The suites in Istanbul's Hotel
Niles include private hamams (Turkish
baths)—a real treat.
Here are some tips on how to enjoy
The tradition of steam and hot-water
baths goes back thousands
of years. The ancient Greeks and Romans were lovers of
the baths. The Ottomans followed
in their footsteps—and sometimes in
the same historic bath houses.
In the Turkish version, the bath is
panelled in creamy marble and heated
from beneath. You can sit
or lie on the marble and feel the heat
penetrate, soften and relax your
muscles, and open your pores for effective
For washing, water
is drawn from hot and cold
taps (musluk) into the kurna, a
large marble bowl, then dipped from
the marble bowl using a small metal hamam
tası (hamam bowl) and
poured and splashed onto the
body. Water is freely poured
in the hamam,
to drains in the floor.
is applied as desired, and the skin
rubbed vigorously with a kese,
a coarse mitt or loofah used for exfoliation.
A ponza topuk taşı (pumice
stone) may be used to soften calloused
In the Hotel
the private hamams are also
equipped with ceiling-mounted "rainshowers" and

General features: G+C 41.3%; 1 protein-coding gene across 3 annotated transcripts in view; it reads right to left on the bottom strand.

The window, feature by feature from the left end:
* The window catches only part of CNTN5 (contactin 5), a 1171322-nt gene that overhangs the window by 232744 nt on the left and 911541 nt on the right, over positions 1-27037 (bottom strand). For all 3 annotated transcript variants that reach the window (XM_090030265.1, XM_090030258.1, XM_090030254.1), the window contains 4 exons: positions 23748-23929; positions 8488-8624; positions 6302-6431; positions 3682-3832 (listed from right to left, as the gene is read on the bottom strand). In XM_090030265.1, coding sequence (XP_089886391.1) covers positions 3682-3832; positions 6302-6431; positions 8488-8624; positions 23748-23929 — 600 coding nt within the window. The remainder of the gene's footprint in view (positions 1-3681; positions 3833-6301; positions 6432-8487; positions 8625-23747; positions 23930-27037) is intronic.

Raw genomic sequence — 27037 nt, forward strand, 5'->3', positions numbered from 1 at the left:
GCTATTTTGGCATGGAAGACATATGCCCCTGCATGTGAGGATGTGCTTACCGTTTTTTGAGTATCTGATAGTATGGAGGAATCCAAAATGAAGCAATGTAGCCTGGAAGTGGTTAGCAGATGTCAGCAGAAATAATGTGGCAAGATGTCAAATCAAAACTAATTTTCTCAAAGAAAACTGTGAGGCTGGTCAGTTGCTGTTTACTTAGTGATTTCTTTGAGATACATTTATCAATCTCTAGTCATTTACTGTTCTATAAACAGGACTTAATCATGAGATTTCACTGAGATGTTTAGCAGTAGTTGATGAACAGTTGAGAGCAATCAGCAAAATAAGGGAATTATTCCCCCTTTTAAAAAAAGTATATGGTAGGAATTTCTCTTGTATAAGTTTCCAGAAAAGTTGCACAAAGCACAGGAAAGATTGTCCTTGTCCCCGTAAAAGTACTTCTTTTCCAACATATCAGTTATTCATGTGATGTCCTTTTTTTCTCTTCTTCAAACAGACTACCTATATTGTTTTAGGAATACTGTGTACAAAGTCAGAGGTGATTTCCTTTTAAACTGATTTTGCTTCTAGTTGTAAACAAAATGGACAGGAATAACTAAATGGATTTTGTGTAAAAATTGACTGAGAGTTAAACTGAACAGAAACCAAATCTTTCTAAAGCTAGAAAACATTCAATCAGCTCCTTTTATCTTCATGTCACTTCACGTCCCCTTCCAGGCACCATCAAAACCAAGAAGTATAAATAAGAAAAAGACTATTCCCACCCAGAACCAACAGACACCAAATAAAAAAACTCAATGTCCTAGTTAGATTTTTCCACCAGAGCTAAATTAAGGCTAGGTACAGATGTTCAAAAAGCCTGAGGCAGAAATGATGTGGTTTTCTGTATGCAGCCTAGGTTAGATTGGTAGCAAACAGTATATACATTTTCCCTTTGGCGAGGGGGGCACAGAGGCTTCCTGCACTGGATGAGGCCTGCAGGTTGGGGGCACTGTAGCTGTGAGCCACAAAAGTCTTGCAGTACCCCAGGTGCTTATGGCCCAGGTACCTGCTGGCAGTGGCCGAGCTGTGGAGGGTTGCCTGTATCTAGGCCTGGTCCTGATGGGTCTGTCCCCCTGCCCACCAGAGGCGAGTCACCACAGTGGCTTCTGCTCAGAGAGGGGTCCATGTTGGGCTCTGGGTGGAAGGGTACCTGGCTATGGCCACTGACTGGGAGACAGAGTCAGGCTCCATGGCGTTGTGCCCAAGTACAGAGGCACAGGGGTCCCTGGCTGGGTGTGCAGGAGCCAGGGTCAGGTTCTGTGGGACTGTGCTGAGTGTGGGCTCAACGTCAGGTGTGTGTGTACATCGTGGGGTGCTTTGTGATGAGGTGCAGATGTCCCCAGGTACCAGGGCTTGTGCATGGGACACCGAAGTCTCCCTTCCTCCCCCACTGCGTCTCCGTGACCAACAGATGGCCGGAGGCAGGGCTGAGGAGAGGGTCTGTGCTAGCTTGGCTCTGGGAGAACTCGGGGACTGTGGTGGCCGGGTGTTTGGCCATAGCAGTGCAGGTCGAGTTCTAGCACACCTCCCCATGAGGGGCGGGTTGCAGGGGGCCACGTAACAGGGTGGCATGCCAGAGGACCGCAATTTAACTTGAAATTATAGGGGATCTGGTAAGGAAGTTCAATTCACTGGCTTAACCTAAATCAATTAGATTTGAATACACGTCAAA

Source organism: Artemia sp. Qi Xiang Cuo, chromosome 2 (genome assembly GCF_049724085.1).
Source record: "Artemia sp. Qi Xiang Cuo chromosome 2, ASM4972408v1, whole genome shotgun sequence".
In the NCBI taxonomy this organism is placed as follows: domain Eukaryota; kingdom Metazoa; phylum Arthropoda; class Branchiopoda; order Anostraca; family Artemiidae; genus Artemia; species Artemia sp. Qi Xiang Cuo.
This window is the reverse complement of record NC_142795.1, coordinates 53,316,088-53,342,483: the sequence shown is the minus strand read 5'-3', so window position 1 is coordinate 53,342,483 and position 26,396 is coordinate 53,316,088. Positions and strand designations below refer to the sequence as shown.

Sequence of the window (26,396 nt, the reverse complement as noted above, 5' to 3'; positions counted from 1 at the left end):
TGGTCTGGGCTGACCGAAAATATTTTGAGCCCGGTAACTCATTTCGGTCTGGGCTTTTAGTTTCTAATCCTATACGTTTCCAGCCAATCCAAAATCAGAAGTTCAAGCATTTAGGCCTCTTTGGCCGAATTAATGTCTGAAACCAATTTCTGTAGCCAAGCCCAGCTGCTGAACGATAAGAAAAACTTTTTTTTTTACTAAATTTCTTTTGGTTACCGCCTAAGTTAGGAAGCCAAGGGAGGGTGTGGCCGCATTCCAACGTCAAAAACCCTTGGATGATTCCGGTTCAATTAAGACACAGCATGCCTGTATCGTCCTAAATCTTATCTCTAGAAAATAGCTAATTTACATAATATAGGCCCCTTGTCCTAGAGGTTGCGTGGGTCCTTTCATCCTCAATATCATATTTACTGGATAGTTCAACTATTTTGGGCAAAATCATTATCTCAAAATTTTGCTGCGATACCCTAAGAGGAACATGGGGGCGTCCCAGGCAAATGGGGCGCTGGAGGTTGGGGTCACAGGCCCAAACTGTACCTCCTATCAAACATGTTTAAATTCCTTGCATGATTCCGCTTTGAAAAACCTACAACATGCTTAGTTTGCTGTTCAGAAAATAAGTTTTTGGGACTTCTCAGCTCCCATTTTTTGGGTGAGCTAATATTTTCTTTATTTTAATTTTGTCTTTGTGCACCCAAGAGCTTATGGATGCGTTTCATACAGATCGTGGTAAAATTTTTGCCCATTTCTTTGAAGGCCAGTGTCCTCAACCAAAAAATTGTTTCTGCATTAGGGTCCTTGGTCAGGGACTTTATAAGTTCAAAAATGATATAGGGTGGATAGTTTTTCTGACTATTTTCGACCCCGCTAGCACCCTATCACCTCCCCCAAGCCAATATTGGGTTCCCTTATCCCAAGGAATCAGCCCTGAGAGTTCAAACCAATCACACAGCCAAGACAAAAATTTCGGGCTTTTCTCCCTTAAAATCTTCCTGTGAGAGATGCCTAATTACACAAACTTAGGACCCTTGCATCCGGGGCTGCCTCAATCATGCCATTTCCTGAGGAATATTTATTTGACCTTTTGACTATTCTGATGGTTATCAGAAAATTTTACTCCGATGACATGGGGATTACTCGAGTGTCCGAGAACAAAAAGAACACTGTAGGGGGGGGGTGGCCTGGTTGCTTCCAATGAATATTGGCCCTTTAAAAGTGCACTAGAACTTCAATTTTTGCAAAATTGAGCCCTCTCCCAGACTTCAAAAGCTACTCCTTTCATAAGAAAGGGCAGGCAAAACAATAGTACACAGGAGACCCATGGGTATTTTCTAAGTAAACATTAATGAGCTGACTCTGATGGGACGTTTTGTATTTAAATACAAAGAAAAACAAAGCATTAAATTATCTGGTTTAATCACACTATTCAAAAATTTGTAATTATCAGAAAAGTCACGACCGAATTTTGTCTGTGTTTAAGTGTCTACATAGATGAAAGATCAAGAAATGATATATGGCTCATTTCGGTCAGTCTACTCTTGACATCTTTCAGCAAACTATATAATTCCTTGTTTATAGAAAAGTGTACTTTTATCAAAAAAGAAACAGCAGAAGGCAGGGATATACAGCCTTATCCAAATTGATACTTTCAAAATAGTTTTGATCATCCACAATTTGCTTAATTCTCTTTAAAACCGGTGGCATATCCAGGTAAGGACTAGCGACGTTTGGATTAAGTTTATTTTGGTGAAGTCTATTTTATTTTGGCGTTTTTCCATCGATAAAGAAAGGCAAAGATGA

hand-held "telephone" showerheads
for use after scrubbing, or for a quick
shower when there's no time for the
traditional hamam relaxation.
Thick napped cotton terrycloth Turkish
towels were invented
by the Turks for use after the bath,
as was the bornoz,
the wonderful thick terrycloth robe
you cozy as you emerge from the bath.
Both of these hamam essentials are
provided to guests at the Hotel
Niles Suites .
Safety in the Hamam
A hamam is all hard marble surfaces,
with soap, water and wet skin,
it's important to keep safety in mind.
You may find, to your surprise, that wet
feet on wet
marble are not very slippery, but
wet feet on dry marble may
be slippery. Wet
feet on dry ceramic tiles are very slippery! Be
careful when stepping away from the
a pair of new, comfy bath slippers for
each guest. It's a good idea to have
your slippers ready, along with the paspas (bathmat),
for when you're finished in the bath.
The one true problem with the private
hamams in the Hotel
Niles suites is
this: once you get used to yours, you'll
want one at home!
hotel, the Dersaadet Oteli in
Ayasofya hotel district,
also offers private hamams to its guests
in junior suite rooms.
—by Tom Brosnahan